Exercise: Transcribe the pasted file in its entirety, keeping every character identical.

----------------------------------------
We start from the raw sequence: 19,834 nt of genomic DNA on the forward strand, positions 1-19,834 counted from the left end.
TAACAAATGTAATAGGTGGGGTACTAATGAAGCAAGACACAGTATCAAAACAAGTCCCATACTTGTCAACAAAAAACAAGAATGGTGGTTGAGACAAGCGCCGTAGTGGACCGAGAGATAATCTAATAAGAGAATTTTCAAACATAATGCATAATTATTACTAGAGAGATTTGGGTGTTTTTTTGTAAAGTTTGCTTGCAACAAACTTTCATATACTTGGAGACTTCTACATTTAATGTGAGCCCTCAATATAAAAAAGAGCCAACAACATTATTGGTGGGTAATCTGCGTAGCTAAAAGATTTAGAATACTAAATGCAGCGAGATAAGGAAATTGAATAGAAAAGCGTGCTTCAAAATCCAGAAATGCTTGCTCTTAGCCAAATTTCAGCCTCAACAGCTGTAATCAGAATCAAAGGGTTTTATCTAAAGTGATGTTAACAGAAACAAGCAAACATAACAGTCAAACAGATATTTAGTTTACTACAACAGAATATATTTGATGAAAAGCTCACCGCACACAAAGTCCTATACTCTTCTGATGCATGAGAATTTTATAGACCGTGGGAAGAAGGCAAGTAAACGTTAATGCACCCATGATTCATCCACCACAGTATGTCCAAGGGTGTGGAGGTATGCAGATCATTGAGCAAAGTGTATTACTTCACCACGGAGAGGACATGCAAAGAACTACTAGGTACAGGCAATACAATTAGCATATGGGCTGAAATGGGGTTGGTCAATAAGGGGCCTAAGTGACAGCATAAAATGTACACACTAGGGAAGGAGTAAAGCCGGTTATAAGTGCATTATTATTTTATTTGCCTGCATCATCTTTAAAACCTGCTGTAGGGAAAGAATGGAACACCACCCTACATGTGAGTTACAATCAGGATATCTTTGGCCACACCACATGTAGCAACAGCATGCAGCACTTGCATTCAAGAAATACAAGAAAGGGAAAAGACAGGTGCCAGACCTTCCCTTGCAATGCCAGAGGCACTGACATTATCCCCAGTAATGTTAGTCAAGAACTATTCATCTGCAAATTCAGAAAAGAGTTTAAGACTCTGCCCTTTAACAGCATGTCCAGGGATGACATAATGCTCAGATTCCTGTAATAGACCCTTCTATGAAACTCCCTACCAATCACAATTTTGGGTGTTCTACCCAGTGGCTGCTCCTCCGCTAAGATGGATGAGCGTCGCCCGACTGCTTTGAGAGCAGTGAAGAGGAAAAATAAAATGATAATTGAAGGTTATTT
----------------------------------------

We start from the raw sequence: 19,834 nt of genomic DNA on the forward strand, positions 1-19,834 counted from the left end.
TAACAAATGTAATAGGTGGGGTACTAATGAAGCAAGACACAGTATCAAAACAAGTCCCATACTTGTCAACAAAAAACAAGAATGGTGGTTGAGACAAGCGCCGTAGTGGACCGAGAGATAATCTAATAAGAGAATTTTCAAACATAATGCATAATTATTACTAGAGAGATTTGGGTGTTTTTTTGTAAAGTTTGCTTGCAACAAACTTTCATATACTTGGAGACTTCTACATTTAATGTGAGCCCTCAATATAAAAAAGAGCCAACAACATTATTGGTGGGTAATCTGCGTAGCTAAAAGATTTAGAATACTAAATGCAGCGAGATAAGGAAATTGAATAGAAAAGCGTGCTTCAAAATCCAGAAATGCTTGCTCTTAGCCAAATTTCAGCCTCAACAGCTGTAATCAGAATCAAAGGGTTTTATCTAAAGTGATGTTAACAGAAACAAGCAAACATAACAGTCAAACAGATATTTAGTTTACTACAACAGAATATATTTGATGAAAAGCTCACCGCACACAAAGTCCTATACTCTTCTGATGCATGAGAATTTTATAGACCGTGGGAAGAAGGCAAGTAAACGTTAATGCACCCATGATTCATCCACCACAGTATGTCCAAGGGTGTGGAGGTATGCAGATCATTGAGCAAAGTGTATTACTTCACCACGGAGAGGACATGCAAAGAACTACTAGGTACAGGCAATACAATTAGCATATGGGCTGAAATGGGGTTGGTCAATAAGGGGCCTAAGTGACAGCATAAAATGTACACACTAGGGAAGGAGTAAAGCCGGTTATAAGTGCATTATTATTTTATTTGCCTGCATCATCTTTAAAACCTGCTGTAGGGAAAGAATGGAACACCACCCTACATGTGAGTTACAATCAGGATATCTTTGGCCACACCACATGTAGCAACAGCATGCAGCACTTGCATTCAAGAAATACAAGAAAGGGAAAAGACAGGTGCCAGACCTTCCCTTGCAATGCCAGAGGCACTGACATTATCCCCAGTAATGTTAGTCAAGAACTATTCATCTGCAAATTCAGAAAAGAGTTTAAGACTCTGCCCTTTAACAGCATGTCCAGGGATGACATAATGCTCAGATTCCTGTAATAGACCCTTCTATGAAACTCCCTACCAATCACAATTTTGGGTGTTCTACCCAGTGGCTGCTCCTCCGCTAAGATGGATGAGCGTCGCCCGACTGCTTTGAGAGCAGTGAAGAGGAAAAATAAAATGATAATTGAAGGTTATTT